This is a nice NYT piece on some of the physiology behind the difficulties of maintaining weight loss (“The Fat Trap.”) (Failure rate of diets is typically 85-95%) It profiles a couple who has lost significant weight and spends significant effort trying to maintain that weight. (Scrolling through the pictures of a day in their life is fascinating, and a little sad to me…) Ironically, the author ends the article implying that someday she will try (again) to lose and maintain the loss in spite of the daunting task it is.
It’s worth a read, but here are a ten things I would have liked the author to touch on, or perhaps explore in further articles:
1. If an “underweight” person, or a teen girl did the behaviors that the Bridges do in the article to maintain weight loss, they would qualify for at minimum severely disordered eating, and likely qualify for an eating disorder diagnosis. If the behavior is disordered, and the person does nothing but think about weight and exercises hours a day, is it not an eating disorder? (Obsess about food and calories, weigh every bite, weigh themselves daily…) Are these folks happy? What are the stressors, the social costs of maintaining weight loss? Have they lost friends, hobbies, social networks, a purpose in life, all things that are shown to improve health? A recent metanalysis showed that men and women who lost more than 10% of their body weight actually had higher mortality. Though the design of the study had some flaws, weight loss is not necessarily innocuous, particularly if the psychic toll appears to be so high.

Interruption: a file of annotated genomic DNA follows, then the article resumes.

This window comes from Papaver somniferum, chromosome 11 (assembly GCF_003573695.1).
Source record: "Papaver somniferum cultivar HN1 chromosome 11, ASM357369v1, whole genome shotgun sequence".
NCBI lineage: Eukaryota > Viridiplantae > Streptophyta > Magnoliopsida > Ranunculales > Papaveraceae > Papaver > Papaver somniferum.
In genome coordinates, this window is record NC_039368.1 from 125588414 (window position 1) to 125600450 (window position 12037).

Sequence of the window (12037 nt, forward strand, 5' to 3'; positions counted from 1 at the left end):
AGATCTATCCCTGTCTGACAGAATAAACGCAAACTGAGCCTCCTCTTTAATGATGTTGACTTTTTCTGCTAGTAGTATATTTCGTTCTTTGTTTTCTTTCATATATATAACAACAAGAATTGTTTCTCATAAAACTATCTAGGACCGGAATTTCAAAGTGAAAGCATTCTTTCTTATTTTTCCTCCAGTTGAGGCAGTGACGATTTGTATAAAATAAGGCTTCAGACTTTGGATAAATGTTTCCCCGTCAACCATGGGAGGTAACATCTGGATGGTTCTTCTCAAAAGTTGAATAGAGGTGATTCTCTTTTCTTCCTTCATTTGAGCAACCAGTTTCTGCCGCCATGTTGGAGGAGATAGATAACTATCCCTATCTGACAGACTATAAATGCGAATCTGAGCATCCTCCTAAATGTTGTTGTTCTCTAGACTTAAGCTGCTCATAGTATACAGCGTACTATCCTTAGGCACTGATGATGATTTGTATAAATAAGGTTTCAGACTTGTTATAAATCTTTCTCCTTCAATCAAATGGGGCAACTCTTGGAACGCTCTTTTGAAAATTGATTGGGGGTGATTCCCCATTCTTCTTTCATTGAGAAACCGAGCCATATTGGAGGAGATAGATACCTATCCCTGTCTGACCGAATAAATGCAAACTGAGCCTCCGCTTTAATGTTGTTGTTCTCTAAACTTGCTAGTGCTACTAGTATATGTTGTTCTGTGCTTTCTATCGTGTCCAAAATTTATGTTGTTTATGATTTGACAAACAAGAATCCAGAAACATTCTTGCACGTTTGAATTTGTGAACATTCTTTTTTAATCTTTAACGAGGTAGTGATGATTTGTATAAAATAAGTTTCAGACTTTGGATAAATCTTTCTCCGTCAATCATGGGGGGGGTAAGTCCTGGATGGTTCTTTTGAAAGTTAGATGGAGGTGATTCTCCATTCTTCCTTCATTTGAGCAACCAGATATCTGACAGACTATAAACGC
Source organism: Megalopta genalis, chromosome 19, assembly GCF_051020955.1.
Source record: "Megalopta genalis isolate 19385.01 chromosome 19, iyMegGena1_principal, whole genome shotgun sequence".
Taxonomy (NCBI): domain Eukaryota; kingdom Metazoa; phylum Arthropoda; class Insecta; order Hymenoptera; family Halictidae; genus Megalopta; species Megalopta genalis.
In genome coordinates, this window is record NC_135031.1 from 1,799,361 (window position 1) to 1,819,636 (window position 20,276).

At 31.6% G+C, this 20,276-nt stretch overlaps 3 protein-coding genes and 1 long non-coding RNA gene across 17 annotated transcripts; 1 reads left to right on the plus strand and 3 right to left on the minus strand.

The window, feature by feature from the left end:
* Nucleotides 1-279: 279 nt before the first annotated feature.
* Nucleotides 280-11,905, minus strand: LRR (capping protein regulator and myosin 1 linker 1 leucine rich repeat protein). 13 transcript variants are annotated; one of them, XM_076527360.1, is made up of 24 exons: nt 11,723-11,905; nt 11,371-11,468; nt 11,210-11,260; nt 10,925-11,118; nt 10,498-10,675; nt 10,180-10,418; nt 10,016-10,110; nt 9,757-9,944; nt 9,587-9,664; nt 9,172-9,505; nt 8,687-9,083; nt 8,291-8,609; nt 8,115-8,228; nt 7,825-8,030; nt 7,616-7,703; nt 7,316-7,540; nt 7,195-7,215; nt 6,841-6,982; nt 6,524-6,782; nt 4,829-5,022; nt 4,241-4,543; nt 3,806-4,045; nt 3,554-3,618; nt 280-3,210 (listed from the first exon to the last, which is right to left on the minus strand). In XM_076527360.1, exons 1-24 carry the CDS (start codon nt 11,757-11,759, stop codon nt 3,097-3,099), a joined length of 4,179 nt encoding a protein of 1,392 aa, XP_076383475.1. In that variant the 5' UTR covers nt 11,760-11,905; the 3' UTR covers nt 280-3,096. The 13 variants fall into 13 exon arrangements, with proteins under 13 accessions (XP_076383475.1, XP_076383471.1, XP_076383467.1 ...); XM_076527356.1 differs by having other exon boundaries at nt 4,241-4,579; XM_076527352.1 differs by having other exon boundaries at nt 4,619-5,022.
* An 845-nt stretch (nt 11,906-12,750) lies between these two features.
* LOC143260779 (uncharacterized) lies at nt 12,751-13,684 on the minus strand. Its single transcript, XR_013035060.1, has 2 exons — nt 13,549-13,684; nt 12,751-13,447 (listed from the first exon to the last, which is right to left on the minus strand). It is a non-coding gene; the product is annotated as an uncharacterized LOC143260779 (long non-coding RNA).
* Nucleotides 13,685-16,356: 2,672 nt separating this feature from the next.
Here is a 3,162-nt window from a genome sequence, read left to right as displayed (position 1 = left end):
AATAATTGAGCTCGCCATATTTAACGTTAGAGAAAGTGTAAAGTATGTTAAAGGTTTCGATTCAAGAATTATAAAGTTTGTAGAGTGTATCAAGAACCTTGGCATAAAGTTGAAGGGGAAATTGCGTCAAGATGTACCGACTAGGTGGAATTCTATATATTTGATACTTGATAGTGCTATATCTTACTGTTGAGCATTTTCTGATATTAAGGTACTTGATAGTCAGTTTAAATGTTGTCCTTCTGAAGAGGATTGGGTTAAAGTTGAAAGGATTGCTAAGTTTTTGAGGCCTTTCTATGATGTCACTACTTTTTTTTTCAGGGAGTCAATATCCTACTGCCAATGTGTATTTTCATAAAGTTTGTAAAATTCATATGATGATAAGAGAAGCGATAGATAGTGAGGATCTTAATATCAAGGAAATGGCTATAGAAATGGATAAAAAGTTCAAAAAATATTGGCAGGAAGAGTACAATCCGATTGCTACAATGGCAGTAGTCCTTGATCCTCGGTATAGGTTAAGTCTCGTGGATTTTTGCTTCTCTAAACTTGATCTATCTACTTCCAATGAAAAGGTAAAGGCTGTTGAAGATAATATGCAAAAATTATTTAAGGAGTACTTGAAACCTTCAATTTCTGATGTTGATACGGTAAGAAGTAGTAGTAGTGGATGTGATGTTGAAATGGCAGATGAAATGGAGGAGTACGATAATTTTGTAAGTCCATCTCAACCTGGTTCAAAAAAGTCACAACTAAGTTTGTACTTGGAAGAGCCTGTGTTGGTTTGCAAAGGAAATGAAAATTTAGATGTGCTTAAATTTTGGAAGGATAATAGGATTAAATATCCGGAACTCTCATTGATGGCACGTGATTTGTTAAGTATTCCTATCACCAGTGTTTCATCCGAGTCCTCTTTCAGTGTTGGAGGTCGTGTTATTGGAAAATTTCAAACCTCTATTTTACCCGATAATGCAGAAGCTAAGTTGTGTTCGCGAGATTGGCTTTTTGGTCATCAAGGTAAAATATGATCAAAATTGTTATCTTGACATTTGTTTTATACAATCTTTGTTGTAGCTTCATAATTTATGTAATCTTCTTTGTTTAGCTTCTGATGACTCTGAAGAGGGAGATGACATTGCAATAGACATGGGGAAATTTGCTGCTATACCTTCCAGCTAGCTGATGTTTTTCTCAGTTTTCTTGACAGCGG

2. No acknowledgment of the data that yo-yo dieting is more harmful than staying at a higher but stable weight. The word needs to get out that dieting can be very harmful.
3. No mention of HAES (Health at Every Size) philosophies. Mounting data shows that adopting healthy behaviors, even without weight loss, improves health. Wouldn’t the author be better served? Wait, she says her health is good, she exercises etc, so this is about image, no?